In addition, an appalling example will be set. Ministers give a direct example to senior civil servants when it comes to what is acceptable. Mention has been made already of Christopher Meyer, who made the matter plain when he said, "If it's good enough for Ministers, it's good enough for me." I think that the book betrays some absolutely inappropriate confidences, and I look forward to learning how on earth it was given clearance—

Mr. Deputy Speaker: Order. We are straying again. I urge the hon. Gentleman to return to the terms of the motion.

Mr. Heath: I am most grateful, Mr. Deputy Speaker. It is so tempting to stray into such matters, but of course they do not fall within the terms of the motion.

I repeat: the standing of Government is important not only to the Government, but to the House and to the body politic as a whole. Some things can and should be done to make the ministerial code better able to police the activities of Ministers. More importantly, we must make sure that the impression is given that Ministers' conduct is of the highest integrity.

The arguments in favour of independent investigation and of making the code clearer about what Ministers must do rather than what they might, should or could do on a wet afternoon seem compelling, to use the term of the moment. I am disappointed that the Minister could not accept that today, but I believe that the House should do so. We should give a very clear signal to the Prime Minister that our patience regarding this matter is running a little thin.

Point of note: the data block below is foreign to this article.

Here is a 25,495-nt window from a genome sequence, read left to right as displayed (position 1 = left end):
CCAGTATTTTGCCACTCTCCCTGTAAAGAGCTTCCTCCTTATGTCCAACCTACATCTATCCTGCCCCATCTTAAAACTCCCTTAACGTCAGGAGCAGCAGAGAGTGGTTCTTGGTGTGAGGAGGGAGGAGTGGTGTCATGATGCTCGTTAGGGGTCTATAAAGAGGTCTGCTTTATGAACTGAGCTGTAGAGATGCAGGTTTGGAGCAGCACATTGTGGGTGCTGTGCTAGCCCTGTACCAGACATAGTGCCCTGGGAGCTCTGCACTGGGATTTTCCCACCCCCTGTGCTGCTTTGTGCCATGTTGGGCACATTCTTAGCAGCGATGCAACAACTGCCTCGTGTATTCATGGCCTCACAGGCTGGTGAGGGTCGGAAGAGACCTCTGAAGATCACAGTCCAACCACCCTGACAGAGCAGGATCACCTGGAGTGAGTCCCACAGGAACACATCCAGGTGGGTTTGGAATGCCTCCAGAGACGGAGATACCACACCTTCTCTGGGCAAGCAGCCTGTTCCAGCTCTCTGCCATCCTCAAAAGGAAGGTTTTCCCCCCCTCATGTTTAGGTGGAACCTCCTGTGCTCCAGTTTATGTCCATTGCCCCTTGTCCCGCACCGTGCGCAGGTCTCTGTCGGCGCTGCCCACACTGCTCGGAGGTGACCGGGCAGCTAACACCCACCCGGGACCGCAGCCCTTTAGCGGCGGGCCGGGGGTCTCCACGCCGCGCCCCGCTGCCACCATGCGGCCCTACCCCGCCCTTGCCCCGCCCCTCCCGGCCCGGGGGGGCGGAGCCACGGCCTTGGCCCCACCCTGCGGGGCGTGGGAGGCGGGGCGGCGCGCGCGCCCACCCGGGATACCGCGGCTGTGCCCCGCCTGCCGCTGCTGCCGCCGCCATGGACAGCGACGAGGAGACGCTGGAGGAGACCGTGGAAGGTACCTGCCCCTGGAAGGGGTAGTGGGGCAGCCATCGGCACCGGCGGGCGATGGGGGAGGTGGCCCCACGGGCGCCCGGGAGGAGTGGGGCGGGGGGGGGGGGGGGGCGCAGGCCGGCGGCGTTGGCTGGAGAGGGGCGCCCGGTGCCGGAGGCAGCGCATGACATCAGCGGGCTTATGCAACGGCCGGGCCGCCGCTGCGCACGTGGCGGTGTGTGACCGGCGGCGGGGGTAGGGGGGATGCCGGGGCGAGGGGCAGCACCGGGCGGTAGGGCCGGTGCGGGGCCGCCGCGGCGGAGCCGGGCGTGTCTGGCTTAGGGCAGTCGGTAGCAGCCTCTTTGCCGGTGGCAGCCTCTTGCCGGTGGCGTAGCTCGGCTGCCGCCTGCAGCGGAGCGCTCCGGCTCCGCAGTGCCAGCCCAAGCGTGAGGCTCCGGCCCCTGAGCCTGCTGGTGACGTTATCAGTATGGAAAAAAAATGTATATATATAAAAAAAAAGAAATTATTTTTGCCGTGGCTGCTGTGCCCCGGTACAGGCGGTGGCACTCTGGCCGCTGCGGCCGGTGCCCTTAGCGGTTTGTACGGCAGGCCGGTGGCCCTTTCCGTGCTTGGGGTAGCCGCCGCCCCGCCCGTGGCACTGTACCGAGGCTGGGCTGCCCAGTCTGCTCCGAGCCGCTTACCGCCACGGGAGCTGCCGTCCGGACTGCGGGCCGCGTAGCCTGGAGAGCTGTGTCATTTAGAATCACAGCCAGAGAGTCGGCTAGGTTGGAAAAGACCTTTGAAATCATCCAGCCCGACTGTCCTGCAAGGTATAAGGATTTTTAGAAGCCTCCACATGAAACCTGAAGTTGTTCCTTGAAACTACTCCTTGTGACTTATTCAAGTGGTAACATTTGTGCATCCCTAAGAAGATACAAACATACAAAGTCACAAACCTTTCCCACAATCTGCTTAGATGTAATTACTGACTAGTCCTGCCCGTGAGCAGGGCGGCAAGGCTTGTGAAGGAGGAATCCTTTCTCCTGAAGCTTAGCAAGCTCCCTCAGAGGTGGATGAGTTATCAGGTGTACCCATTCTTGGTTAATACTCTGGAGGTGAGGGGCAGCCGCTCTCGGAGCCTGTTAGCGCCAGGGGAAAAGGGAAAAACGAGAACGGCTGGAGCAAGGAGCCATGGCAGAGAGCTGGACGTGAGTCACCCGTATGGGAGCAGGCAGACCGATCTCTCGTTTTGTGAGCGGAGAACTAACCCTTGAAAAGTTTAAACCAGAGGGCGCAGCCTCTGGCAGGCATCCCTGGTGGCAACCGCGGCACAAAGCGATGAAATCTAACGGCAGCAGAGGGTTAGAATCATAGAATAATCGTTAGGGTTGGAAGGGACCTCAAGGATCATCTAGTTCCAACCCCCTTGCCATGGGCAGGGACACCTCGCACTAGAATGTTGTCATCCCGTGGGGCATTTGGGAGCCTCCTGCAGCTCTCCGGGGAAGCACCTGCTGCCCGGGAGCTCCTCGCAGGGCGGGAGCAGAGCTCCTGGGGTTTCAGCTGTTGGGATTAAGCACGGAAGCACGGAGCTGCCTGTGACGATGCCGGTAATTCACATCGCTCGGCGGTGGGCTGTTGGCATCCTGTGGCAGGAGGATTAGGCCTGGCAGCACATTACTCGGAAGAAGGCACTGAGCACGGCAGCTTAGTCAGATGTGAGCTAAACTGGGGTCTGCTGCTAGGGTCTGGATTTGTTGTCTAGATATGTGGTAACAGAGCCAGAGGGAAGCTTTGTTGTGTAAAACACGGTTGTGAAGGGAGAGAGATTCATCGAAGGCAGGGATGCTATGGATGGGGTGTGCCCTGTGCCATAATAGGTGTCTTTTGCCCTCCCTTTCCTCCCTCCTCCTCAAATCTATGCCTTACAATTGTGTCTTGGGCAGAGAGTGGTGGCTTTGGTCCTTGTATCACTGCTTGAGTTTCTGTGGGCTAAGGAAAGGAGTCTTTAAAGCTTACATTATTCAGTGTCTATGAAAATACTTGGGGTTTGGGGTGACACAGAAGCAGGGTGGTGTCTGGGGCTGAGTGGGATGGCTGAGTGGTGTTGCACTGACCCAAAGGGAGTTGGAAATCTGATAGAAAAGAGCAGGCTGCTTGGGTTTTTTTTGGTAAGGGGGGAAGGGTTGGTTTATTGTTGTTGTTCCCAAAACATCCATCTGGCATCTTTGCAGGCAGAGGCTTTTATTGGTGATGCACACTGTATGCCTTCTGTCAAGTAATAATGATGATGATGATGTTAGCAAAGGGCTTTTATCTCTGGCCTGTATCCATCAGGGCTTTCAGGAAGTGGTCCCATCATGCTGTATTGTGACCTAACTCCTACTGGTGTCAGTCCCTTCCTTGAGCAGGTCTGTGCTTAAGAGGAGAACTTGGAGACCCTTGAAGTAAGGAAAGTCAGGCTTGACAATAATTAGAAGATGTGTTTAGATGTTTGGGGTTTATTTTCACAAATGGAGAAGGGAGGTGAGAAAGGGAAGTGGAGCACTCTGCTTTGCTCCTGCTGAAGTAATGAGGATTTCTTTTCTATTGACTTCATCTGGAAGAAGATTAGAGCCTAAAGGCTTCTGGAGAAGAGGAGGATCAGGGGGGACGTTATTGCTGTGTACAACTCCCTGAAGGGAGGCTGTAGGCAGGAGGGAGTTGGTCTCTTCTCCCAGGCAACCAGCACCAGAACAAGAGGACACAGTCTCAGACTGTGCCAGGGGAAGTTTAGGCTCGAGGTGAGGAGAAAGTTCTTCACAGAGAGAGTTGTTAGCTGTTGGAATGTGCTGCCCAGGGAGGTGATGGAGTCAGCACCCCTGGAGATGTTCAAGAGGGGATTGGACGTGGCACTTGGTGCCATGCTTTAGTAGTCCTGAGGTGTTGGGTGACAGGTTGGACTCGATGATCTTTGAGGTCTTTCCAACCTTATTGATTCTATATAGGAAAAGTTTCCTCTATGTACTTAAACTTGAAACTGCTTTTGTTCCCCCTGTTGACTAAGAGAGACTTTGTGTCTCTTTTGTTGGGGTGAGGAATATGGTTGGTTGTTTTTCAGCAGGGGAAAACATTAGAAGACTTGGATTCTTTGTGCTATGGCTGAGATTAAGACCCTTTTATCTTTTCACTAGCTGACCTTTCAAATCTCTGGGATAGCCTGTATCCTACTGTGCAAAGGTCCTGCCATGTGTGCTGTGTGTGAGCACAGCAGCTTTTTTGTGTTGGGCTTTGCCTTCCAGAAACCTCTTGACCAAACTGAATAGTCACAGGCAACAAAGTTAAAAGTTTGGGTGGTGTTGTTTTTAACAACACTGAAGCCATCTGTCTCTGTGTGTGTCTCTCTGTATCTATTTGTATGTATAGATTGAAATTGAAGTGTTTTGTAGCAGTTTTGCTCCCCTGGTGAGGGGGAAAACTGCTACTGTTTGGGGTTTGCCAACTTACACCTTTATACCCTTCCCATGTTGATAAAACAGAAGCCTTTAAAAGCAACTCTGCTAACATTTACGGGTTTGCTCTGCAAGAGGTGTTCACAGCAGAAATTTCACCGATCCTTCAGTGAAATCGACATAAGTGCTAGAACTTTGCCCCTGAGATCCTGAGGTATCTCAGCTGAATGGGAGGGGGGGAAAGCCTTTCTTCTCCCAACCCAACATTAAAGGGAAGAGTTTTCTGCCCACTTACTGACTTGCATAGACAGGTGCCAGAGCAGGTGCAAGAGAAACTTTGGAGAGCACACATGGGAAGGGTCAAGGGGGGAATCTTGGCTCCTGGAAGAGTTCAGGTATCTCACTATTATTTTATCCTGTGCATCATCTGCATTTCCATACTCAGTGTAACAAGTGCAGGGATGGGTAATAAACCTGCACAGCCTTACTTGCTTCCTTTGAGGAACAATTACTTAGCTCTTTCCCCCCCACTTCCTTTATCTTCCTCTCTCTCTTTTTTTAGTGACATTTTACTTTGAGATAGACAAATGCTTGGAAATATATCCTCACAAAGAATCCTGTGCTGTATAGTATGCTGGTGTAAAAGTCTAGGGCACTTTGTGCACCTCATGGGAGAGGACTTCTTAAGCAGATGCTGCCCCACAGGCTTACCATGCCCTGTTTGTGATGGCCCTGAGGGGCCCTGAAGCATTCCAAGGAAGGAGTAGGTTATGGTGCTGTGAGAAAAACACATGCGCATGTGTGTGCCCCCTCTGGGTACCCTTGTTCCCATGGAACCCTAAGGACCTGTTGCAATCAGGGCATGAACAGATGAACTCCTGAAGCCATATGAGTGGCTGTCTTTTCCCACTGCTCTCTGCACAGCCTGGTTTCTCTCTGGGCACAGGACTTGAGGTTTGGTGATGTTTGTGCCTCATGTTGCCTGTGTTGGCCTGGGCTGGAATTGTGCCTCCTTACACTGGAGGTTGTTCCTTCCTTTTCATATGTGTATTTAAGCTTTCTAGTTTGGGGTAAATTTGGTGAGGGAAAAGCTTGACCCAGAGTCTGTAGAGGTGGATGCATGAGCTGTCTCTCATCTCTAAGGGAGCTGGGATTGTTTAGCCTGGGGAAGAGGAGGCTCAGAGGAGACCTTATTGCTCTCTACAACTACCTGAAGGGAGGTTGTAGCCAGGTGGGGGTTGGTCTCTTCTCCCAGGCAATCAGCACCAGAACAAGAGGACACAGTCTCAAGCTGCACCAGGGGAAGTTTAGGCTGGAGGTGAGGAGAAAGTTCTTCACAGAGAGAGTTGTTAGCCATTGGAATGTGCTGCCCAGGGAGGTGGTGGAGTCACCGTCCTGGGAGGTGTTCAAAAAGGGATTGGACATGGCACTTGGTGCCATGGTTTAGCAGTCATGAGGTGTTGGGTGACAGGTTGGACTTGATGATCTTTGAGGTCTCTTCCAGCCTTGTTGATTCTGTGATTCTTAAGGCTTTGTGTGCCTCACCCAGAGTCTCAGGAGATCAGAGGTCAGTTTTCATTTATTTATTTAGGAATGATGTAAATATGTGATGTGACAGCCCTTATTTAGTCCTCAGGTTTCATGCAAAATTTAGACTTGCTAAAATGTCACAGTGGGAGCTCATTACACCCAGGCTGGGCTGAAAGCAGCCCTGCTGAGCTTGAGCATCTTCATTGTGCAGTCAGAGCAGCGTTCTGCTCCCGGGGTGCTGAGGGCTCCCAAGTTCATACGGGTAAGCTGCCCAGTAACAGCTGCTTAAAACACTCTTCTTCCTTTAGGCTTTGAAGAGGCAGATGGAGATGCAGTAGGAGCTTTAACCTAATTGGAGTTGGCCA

9.7 pm

Dr. Tony Wright (Cannock Chase) (Lab): I think that a tiny bit of perspective might be in order. The other day, I read again Roy Jenkins's splendid book on Churchill, in which he described how Churchill received an especially munificent gift from a benefactor. As an aside, Jenkins asks us to think what would have happened if the gift had been offered in the age of the ministerial code or parliamentary commissioner.